Black Cinema House is proud to present internationally acclaimed American artist and father William Pope.L’s newest film “The Long White Cloud” (2014, High Definition Video, 37 minutes).
‘The Long White Cloud’ was commissioned by Te Tuhi Exhibition Space as a three-part project and was rehearsed, staged, filmed and installed in Auckland, New Zealand in the summer of 2013. The three parts of the project were: 1. Open rehearsals and film shoot 2. A live performance of the rehearsed scenes 3. An installation containing the edited film, shown backstage, as well as the debris left over from the live performance.
The work is informed by a series of interrelated inquiries including an attempt to find solidarity between the national and the individual, a search for clarity in a ‘post-race’ culture as it supposedly exists in the U.S. and New Zealand today, to question what is such a culture and what does it feel like? It also explores the impossibility of truly connecting to another’s situation or history.
William Pope.L is a faculty member at the University of Chicago’s Department of Visual Arts and the recipient of many prestigious grants and awards, including the Guggenheim Fellowship, NEA fellowships, and the USA Fellowship in Visual Arts. He has shown his work at The Project in New York and Los Angeles, and was included in the 2002 Whitney Biennial. He is perhaps best known for his provocative performances, such as ATM Piece, and his decades-long series of crawls across New York City, commemorated in eRacism, a retrospective which showed at several prominent museums and galleries. Recent Midwest exhibits include Pull, a public performance project organized by Spaces in Cleveland, Ohio, and Forlesen at the University of Chicago’s Renaissance Society which included a book release titled Pope.L: Showing Up To Withhold. You can see his newest work in the exhibition William Pope.L: Trinket at the Museum of Contemporary Art in Los Angeles from March 21–June 28, 2015.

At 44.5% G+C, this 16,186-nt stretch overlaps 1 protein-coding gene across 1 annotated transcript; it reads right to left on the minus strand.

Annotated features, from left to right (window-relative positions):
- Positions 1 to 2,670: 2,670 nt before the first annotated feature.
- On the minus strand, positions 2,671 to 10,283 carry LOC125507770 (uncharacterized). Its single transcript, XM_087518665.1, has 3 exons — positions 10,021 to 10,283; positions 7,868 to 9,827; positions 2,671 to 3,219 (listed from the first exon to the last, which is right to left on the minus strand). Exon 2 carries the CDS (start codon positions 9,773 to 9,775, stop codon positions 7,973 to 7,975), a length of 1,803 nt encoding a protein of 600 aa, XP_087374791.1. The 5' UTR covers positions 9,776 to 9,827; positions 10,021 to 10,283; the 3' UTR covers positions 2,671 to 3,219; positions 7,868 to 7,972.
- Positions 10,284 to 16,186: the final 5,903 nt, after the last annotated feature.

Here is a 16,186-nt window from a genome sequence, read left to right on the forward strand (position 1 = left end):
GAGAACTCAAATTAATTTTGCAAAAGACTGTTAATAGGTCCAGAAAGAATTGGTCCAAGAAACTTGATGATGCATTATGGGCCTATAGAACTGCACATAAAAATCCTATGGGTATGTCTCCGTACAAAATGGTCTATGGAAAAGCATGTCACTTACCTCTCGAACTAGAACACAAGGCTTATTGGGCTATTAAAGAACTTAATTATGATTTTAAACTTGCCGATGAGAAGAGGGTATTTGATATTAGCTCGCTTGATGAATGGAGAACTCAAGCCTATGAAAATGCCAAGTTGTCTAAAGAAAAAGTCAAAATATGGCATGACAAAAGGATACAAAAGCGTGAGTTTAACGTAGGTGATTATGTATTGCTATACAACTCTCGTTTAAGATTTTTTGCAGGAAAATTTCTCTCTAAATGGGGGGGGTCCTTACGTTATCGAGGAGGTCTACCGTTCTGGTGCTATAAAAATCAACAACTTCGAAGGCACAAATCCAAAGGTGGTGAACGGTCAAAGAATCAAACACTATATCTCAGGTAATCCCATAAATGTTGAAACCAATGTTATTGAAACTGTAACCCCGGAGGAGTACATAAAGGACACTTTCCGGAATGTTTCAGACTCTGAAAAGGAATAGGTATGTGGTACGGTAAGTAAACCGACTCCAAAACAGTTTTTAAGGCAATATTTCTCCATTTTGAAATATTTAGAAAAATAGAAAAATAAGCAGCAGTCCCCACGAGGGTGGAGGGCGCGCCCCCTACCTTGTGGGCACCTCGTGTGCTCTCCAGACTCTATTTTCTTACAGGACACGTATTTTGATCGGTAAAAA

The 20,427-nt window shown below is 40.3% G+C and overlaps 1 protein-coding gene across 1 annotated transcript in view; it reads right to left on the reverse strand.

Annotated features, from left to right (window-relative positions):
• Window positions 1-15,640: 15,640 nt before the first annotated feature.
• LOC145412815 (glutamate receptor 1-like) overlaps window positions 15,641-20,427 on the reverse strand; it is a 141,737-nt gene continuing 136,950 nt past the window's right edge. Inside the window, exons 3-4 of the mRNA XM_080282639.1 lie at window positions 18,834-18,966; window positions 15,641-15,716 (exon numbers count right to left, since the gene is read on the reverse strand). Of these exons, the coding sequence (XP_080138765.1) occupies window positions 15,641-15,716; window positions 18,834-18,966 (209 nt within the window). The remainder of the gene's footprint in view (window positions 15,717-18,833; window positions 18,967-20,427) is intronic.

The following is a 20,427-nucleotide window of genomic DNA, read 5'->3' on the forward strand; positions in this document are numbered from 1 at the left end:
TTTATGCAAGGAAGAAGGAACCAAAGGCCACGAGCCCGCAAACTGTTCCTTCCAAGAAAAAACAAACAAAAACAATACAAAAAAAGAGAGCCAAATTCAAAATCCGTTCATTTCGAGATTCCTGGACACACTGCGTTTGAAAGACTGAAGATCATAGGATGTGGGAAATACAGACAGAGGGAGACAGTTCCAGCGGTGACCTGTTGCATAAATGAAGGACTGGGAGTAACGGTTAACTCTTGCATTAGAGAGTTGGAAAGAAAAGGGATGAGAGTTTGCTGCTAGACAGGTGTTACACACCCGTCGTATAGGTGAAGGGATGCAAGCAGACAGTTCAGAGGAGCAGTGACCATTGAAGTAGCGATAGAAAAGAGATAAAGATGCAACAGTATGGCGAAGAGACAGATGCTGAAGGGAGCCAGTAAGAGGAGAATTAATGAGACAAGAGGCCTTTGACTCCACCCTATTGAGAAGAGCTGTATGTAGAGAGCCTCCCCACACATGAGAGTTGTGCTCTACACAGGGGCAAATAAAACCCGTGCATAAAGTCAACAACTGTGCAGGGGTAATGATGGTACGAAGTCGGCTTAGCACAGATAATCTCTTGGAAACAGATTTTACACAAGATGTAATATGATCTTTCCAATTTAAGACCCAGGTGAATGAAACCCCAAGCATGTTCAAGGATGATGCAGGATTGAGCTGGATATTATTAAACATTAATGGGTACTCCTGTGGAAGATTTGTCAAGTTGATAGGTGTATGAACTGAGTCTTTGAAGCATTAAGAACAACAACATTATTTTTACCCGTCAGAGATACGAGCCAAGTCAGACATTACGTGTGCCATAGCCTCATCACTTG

Black Cinema House | 7200 S. Kimbark
Screening to be followed by a discussion with William Pope.L, led by Marco G. Ferrari (BCH Film Fellow) who worked as co-editor on the film. This screening is free and open to the public.
Please note: this screening contains explicit imagery and adult subject matter that is not appropriate for children. Viewer discretion is advised.